The City Cat and the Country Cat
Dear Readers, or should I say, Dear Writers!
Have you noticed that each Kid Blog post starts with an example of something from Miss Missy’s School Book I: A Pack of Farm Dogs Starts a School? After that, the discussion segues (pronounced seg-ways; meaning, moves to) that same something from a classic children’s book.
All of the examples we’ve looked at when we talked about detailed descriptions, similes, and maps were from published children’s stories– books that were already finished. I thought it might be fun this week to look at something unfinished. And so, I present to you
Click the link and read the short, short story. There’s a picture of Snaps, the Country Cat, too!
The story is going to be a part of the fourth book, Miss Missy’s School’s Out for the Summer. In this book, Bobby (who is Marica and John’s grandson) and his cat, Rex travel to Farther Along Farm for a visit. It will be Rex’s first time on the farm, so he’ll see and hear and do all sorts of new things. A lot of those things may be pretty scary to him, but not to the Country Cat, Snaps.
Does this sound familiar? It’s not too different from Aesop’s Fable, The City Mouse and the Country Mouse. It’s not going to be exactly the same in the Miss Missy’s School book, though. Snaps is too old to travel to the city like the country mouse does after she’s visited by the city mouse. And besides, Snaps already has been to a city when she lived with Caroline. But this little story and the relationship between Rex and Snaps was inspired by Aesop’s Fable.
Have you ever wanted to write a story but couldn’t come up with an idea? Did you feel as if you needed inspiration? Have you ever wondered what inspires writers? Naturally, each writer gets his or her inspiration from different people, places, or things. Beatrix Potter’s inspiration came from the creatures, woods, and pastures she and her brother came to know when they visited the country in the summertime. The first telling of Peter Rabbit was in a letter Beatrix wrote to a little boy who was sick. You may remember that E.B. White’s inspiration for Charlotte’s web came from the critters in a barn. In a similar way, Hugh Lofting’s inspiration for the Dr. Doolittle Stories came from animals he observed.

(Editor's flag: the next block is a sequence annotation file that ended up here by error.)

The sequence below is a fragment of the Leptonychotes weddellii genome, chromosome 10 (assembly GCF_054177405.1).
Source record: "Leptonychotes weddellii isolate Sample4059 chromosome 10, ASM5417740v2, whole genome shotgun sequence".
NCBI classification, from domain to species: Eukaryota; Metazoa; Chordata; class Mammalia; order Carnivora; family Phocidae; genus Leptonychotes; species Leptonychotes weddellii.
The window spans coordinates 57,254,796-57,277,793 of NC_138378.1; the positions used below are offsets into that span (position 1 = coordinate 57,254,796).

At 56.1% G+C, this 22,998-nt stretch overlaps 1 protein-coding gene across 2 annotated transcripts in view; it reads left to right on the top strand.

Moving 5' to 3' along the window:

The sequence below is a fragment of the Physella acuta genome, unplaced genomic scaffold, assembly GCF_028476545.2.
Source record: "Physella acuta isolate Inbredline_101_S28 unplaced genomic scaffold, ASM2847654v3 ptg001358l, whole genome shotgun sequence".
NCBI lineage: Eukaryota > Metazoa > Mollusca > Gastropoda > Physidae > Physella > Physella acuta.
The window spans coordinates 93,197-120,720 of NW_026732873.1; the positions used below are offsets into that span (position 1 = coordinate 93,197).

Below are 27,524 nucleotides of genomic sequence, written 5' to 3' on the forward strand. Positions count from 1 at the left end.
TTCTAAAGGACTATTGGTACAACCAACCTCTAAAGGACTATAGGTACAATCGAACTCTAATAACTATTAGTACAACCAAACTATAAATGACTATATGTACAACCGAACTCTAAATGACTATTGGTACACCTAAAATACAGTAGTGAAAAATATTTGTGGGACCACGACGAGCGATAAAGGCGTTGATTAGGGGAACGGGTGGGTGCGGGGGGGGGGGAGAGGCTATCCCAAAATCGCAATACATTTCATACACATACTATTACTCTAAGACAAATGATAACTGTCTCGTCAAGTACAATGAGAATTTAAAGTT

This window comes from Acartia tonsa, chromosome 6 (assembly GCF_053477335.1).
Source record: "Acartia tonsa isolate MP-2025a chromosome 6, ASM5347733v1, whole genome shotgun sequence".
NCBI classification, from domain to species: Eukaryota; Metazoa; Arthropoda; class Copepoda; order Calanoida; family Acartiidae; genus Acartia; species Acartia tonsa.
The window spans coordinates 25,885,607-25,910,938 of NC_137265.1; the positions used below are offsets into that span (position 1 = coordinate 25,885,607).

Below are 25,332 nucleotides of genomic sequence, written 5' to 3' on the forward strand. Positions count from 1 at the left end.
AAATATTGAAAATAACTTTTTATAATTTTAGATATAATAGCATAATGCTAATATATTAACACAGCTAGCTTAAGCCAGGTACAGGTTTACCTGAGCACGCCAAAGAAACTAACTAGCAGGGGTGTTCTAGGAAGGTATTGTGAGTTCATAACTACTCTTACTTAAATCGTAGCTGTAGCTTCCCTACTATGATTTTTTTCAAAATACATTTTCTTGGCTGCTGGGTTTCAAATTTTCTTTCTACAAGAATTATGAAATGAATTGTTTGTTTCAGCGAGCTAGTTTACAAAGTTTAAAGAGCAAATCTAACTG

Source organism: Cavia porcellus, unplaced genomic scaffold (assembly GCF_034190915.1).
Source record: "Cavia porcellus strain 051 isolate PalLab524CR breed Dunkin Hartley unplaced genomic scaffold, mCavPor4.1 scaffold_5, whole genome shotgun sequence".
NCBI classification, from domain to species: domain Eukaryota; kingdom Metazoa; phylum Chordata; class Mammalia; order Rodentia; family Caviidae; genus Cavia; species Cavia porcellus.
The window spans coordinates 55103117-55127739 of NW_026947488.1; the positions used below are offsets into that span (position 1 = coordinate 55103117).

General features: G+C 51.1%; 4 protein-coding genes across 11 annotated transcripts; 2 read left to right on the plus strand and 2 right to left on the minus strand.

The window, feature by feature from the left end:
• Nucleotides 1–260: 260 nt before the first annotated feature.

Lofting was a soldier in the British Army during the Great War, which is what World War I (1914-1918) was called before there was a World War II. His children were safely at home in Britain, and they wanted him to write to them. But of course, he didn’t want to write about the war, and everything else was boring. But he began to pay attention to the animals he encountered. He says it didn’t “seem quite fair” that the cats and horses and such in the cities and countrysides were experiencing the bombings and gun battles, and taking their chances just like the people were. But they didn’t have doctors to take care of them if they were wounded. He thought there should be “a horse surgery” [hospital] for the animals, but that “would necessitate a knowledge of horse language.” He says,
“An eccentric country physician with a bent for natural history and a great love of pets, who finally decides to give up his human practice for the more difficult, more sincere, and, for him, more attractive therapy of the animal kingdom.”
This idea, a doctor who learns all the animal languages and psychologies, is the story he wrote about in letters to his children! After the war, he “put the letters in book form for other boys and girls.”
What do Potter’s, White’s, and Lofting’s sources of inspiration have in common? That’s right! They were all inspired by things happening right around them. And because they were careful observers of what was happening– they paid attention to details– they were able to let their imaginations create stories about those things that were part of their lives. In the case of Charlotte’s Web and Dr. Doolittle, White and Lofting were even able to give the animals happier endings than they had in real life.
Miss Missy’s School is inspired by things that happen on the farm. What are some things happening where you live that might inspire a story? When your dog is asleep, does he have muffled barks and flop his paws? Is he dreaming? What do you imagine he’s dreaming about?
Inspiration is everywhere if you’re on the lookout for it!
Lofting’s quotes are from The Junior Book of Authors, Stanley J. Kunitz and Howard Haycraft, The H.W. Wilson Company, New York, 1934.